Angry outbursts cause fivefold increase in heart attack risk

Angry outbursts cause fivefold increase in heart attack risk


People who lose their temper are nearly five times more likely to have a heart attack and more than three times more likely to suffer a stroke within two hours of an outburst, researchers have found.


In the first study of its kind, experts found the risk of cardiac arrest increases dramatically among people with existing heart problems who get angry many times a day, although the risk can still increase among those who lose their temper less frequently and have better heart health. To counter the risk, people should be prescribed statins and anti-depressants as well as anger management therapy by doctors who check their levels of rage and frustration.


Harvard School of Public Health looked at thousands of health records to see what effect getting angry had on the risks.


Dr Murray Mittleman suggested doctors should be checking patients' anger levels when making health assessments and prescribe drugs or encourage therapy to reduce the risk. "It is important to recognise that outbursts of anger are associated with higher risk of heart attacks, stroke and arrhythmia," he said. "If clinicians ask patients about their usual levels of anger and find that it is relatively high, they may want to consider suggesting either psychosocial or pharmacologic interventions. "Regular use of statins and beta-blockers are known to lower long-term cardiovascular risk, which in turn lowers the risk from each episode of anger."


He suggested that as well as heart medication, those at risk could be given antidepressants to further reduce the likelihood of dying from a burst of anger.


The study, published in the European Heart Journal, analysed 18 years-worth of data, revealing that the risk of either a a heart attack or stroke increased nearly five times (4.74 per cent) in the two hours after a frustrated outburst. Meanwhile the risk of stroke increased more than three-fold (3.62 per cent), and the risk of ventricular arrhythmia, a potentially life-threatening irregular heartbeat, also rose.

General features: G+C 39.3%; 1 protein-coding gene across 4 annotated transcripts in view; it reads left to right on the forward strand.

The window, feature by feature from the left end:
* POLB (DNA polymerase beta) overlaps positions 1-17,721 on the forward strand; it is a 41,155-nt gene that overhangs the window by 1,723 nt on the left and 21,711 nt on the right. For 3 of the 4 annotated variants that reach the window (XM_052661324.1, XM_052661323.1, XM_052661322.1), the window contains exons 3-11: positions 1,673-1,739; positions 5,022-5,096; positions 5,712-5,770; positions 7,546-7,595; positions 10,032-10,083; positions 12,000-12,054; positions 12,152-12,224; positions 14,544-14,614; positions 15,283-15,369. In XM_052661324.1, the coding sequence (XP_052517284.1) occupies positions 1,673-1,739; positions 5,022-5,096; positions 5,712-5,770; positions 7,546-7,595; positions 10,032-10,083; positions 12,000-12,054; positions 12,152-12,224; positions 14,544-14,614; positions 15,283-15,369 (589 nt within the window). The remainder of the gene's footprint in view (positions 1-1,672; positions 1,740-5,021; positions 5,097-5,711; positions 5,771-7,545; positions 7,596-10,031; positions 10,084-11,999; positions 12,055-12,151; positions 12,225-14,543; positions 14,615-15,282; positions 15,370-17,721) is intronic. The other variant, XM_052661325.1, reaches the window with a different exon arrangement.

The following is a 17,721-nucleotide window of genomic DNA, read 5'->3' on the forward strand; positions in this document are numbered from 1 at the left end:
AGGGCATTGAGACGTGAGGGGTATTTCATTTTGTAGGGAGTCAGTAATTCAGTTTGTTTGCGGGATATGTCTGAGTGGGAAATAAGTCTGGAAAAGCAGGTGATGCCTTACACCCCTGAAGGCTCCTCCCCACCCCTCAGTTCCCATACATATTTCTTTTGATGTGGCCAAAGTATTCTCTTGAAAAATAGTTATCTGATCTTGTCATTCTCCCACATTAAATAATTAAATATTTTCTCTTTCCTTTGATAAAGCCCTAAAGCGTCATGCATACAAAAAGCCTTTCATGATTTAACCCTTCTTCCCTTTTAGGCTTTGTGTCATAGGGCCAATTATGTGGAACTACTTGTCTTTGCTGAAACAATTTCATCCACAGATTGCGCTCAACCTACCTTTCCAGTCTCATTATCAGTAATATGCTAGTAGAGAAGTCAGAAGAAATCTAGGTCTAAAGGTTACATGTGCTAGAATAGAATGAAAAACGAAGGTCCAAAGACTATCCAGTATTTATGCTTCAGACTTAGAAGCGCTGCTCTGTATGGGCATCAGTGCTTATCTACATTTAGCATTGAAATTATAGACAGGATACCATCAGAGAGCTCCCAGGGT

Dr Elizabeth Mostofsky added said: "Although the risk of experiencing an acute cardiovascular event with any single outburst of anger is relatively low, the risk can accumulate for people with frequent episodes of anger. "This is particularly important for people who have higher risk due to other underlying risk factors or those who have already had a heart attack, stroke or diabetes. "For example, a person without many risk factors for cardiovascular disease, who has only one episode of anger per month, has a very small additional risk, but a person with multiple risk factors or a history of heart attack or stroke, and who is frequently angry, has a much higher absolute excess risk accumulated over time."


The study did not directly blame anger as the sole trigger for heart attacks, but suggested it was a contributing factor, and further research is planned to study whether anger can affect the long-term prognosis for heart attack sufferers.


Doireann Maddock, Senior Cardiac Nurse at the British Heart Foundation, said: "This research found that peoples risk of heart attack and stroke increased for a short time after they lost their temper. "It's not clear what causes this effect. It may be linked to the physiological changes that anger causes to our bodies, but more research is needed to explore the biology behind this. "The way you cope with anger and stress is also important. Learning how to relax can help you move on from high pressure situations. Many people find that physical activity can help to let off steam after a stressful day."


By Claire Carter, and agencies,


The Telegraph, the 4th of March, 2014.


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